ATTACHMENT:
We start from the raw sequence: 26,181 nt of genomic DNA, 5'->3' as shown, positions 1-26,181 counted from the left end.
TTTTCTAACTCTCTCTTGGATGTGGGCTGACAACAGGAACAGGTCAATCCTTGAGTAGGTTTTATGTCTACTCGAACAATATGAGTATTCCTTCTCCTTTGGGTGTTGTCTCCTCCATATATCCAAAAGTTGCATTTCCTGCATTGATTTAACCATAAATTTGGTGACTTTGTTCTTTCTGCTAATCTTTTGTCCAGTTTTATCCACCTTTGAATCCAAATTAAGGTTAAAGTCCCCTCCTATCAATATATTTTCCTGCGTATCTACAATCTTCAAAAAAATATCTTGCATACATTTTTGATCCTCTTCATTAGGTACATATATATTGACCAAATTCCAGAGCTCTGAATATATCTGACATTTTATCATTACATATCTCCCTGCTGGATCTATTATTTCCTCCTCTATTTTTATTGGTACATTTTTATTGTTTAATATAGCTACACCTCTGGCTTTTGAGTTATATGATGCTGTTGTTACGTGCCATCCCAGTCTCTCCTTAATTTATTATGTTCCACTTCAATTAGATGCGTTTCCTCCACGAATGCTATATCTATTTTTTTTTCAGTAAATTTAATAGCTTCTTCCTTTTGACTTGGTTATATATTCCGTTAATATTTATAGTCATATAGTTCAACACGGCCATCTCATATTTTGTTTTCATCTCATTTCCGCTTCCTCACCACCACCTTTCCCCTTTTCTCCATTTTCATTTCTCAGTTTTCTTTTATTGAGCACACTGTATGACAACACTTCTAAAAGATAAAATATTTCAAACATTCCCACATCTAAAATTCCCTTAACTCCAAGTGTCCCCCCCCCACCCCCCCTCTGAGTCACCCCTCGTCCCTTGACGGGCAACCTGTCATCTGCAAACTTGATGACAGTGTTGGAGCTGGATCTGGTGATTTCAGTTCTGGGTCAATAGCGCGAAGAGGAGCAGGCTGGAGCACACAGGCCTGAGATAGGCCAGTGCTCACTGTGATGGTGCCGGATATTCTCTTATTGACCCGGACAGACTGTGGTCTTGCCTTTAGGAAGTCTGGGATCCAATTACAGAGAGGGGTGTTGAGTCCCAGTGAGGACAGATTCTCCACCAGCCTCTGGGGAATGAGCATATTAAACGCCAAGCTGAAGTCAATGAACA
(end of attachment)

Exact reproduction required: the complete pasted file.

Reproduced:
We start from the raw sequence: 26,181 nt of genomic DNA, 5'->3' as shown, positions 1-26,181 counted from the left end.
TTTTCTAACTCTCTCTTGGATGTGGGCTGACAACAGGAACAGGTCAATCCTTGAGTAGGTTTTATGTCTACTCGAACAATATGAGTATTCCTTCTCCTTTGGGTGTTGTCTCCTCCATATATCCAAAAGTTGCATTTCCTGCATTGATTTAACCATAAATTTGGTGACTTTGTTCTTTCTGCTAATCTTTTGTCCAGTTTTATCCACCTTTGAATCCAAATTAAGGTTAAAGTCCCCTCCTATCAATATATTTTCCTGCGTATCTACAATCTTCAAAAAAATATCTTGCATACATTTTTGATCCTCTTCATTAGGTACATATATATTGACCAAATTCCAGAGCTCTGAATATATCTGACATTTTATCATTACATATCTCCCTGCTGGATCTATTATTTCCTCCTCTATTTTTATTGGTACATTTTTATTGTTTAATATAGCTACACCTCTGGCTTTTGAGTTATATGATGCTGTTGTTACGTGCCATCCCAGTCTCTCCTTAATTTATTATGTTCCACTTCAATTAGATGCGTTTCCTCCACGAATGCTATATCTATTTTTTTTTCAGTAAATTTAATAGCTTCTTCCTTTTGACTTGGTTATATATTCCGTTAATATTTATAGTCATATAGTTCAACACGGCCATCTCATATTTTGTTTTCATCTCATTTCCGCTTCCTCACCACCACCTTTCCCCTTTTCTCCATTTTCATTTCTCAGTTTTCTTTTATTGAGCACACTGTATGACAACACTTCTAAAAGATAAAATATTTCAAACATTCCCACATCTAAAATTCCCTTAACTCCAAGTGTCCCCCCCCCACCCCCCCTCTGAGTCACCCCTCGTCCCTTGACGGGCAACCTGTCATCTGCAAACTTGATGACAGTGTTGGAGCTGGATCTGGTGATTTCAGTTCTGGGTCAATAGCGCGAAGAGGAGCAGGCTGGAGCACACAGGCCTGAGATAGGCCAGTGCTCACTGTGATGGTGCCGGATATTCTCTTATTGACCCGGACAGACTGTGGTCTTGCCTTTAGGAAGTCTGGGATCCAATTACAGAGAGGGGTGTTGAGTCCCAGTGAGGACAGATTCTCCACCAGCCTCTGGGGAATGAGCATATTAAACGCCAAGCTGAAGTCAATGAACA